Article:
Yan Grinshtein is the strongest design leader I know. He’s smart, holistic in his view of product design, and a fierce advocate for the end-user. When I sat down with him to talk about DNS in the platform user experience, I knew that he would have some strong opinions about it.
Yan comes from a long track record in product design, and is one of the only true masters of the art that I’ve ever met. He holds a Human-Computer Interaction (HCI) certificate from MIT, a certificate for accessibility in user experience, and over the last 25 years, has launched over 400 projects. He’s spent time in the trenches doing research and understands the data that informs good design decisions.
He’s a master, and if there’s one thing Yan has no tolerance for, it’s a shitty user experience.
DNS setup: the dinosaur of the modern UX
Yan and I worked together very briefly at a time when he was consolidating an onboarding flow in a product. If there was one thing I remember well from those days, it was his adamance that every unnecessary step and form field be culled.
So when I reached out to him to ask him for his opinions on DNS configuration in product onboarding, I knew I was in for a good sermon.
Because in the last 20-some years, DNS configuration has remained relatively untouched. You buy your domain, you set up your account on a platform provider, and then you panic as you try to remember who your host is, and try to figure out how to not screw up this critical and essential process.
For admins and developers, this process is a pain, but simple enough. For non-technical users though, it’s a problem nearly every time.
“I can tell you right now for a fact – and you are probably not going to need to do any research – that if you're going to put a DNS setup in front of an average Joe to deploy something, they will not use it,” says Yan.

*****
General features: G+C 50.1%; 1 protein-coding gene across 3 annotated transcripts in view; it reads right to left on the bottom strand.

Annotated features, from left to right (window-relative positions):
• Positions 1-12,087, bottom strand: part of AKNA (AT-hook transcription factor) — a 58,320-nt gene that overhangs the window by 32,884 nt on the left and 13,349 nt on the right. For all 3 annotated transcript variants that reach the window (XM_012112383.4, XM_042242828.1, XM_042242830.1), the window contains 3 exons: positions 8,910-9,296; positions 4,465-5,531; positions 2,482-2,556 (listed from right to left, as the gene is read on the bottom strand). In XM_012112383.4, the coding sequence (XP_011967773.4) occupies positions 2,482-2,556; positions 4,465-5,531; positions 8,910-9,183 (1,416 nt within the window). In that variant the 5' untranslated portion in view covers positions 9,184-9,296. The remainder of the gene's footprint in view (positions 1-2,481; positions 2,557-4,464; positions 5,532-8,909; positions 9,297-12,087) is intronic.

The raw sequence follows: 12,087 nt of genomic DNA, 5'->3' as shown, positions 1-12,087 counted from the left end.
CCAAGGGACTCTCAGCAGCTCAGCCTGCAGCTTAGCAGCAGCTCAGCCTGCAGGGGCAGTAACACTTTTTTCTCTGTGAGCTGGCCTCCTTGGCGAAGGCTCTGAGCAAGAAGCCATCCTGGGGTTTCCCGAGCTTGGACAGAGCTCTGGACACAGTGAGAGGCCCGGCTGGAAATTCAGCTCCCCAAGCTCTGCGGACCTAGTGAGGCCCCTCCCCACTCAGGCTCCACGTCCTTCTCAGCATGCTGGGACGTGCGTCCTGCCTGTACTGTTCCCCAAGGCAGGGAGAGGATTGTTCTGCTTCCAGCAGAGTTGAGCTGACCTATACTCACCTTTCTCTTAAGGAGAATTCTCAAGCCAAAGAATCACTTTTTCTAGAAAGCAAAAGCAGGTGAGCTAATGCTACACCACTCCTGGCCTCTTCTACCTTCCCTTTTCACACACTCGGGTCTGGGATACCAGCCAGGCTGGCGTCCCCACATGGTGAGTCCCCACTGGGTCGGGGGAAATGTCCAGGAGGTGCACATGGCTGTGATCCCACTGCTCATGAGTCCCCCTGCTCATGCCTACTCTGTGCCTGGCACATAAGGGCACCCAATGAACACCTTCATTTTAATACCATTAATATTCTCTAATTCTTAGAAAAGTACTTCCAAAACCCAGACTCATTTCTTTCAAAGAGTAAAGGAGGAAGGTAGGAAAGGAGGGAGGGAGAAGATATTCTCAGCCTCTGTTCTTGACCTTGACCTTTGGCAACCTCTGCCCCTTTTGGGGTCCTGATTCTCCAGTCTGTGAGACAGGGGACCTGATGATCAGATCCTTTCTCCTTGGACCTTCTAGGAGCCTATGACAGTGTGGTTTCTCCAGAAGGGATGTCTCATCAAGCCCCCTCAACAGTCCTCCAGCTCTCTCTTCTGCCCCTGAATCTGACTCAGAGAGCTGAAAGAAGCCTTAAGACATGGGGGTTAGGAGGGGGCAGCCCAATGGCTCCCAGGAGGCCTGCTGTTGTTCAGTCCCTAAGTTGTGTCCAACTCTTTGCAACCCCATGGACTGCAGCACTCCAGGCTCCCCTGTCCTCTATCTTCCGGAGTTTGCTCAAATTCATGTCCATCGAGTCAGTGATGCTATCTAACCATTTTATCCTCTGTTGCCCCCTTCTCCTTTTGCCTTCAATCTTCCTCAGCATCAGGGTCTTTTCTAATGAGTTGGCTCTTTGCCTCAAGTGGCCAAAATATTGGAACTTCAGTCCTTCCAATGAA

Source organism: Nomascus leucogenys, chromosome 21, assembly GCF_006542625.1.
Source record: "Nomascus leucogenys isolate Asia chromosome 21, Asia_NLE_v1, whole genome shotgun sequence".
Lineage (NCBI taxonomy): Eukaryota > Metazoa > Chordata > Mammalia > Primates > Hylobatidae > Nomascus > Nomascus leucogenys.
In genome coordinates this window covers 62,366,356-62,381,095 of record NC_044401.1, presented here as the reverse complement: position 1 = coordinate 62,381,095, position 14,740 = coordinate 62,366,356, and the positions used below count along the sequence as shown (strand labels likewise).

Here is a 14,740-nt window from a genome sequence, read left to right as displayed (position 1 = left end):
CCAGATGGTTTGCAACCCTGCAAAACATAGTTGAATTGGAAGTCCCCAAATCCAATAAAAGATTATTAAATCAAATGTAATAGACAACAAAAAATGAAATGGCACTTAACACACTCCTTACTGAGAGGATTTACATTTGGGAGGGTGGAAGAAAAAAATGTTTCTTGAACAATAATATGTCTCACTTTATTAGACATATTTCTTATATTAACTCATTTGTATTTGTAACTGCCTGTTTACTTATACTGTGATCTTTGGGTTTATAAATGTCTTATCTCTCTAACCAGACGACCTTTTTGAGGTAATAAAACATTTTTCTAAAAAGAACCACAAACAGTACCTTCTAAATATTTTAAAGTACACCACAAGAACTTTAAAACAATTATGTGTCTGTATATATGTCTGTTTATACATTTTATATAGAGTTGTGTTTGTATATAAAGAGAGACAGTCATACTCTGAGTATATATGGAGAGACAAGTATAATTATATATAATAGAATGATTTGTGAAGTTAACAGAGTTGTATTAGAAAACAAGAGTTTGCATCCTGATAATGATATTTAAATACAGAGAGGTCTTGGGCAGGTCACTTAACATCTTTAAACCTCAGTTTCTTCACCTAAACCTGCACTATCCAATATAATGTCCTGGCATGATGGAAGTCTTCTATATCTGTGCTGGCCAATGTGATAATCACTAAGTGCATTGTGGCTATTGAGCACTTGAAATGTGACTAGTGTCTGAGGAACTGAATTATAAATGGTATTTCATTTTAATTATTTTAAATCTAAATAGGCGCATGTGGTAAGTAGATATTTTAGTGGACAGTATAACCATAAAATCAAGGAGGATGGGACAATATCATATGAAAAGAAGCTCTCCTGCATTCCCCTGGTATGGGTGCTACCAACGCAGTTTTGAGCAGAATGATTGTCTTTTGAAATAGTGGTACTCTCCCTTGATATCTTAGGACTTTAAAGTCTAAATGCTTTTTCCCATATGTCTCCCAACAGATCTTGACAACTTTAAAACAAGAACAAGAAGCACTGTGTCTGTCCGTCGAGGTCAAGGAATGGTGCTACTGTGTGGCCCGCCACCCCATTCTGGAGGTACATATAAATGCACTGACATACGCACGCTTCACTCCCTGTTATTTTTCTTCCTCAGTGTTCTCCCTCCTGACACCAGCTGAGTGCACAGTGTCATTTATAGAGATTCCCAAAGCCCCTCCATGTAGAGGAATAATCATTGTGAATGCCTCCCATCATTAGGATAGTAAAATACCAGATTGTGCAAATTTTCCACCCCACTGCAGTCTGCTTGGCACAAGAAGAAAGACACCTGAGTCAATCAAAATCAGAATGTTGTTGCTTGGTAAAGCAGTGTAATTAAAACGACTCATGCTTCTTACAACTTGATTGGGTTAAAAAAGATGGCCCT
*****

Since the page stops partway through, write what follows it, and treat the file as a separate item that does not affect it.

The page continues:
“If you want people who are not technically savvy to utilize a product that needs a DNS setup, the DNS flow has to change.”
Platform users are changing
Today’s generation of buyers and B2B end-users is made up largely of Millennials and Zoomers, and these generations do not have any patience for an unintuitive UI.
“Let's look at it from this perspective: if the product doesn't work, somebody in the older generation thinks to themselves, ‘Oh, crap, I don't know enough about this product or how to work it out’, right? For Gen X, if the product doesn't work, typically they try to figure it out. They're not going to ask for help. They're not going to read any manuals. They're just going to start trying to poke things and see what happens.
Now, the difference between the older two generations and the millennials and Gen Z's is that if the product doesn’t work, the younger generations immediately blame it on the product. And that's the difference.”
Now, if a product’s UI isn’t intuitive, it dies on the vine.
DNS configuration has always been an inescapable part of setting up a new website, but until this point in our history, it has arguably never created more friction in the user experience.
Admins are no longer the ones solely responsible for setting up websites and technology solutions.
In the wake of codeless environments, creators and every day non-technical users are now the ones buying domains and setting up online stores. They’re also the ones getting held up as they try to figure out what a domain registrar is and how the hell to port over their CNAME records.
DNS has created what any product designer would deem an unacceptable barrier to product adoption. Until Entri, there was very little that anyone could do about that.
Why is manual DNS configuration still a thing?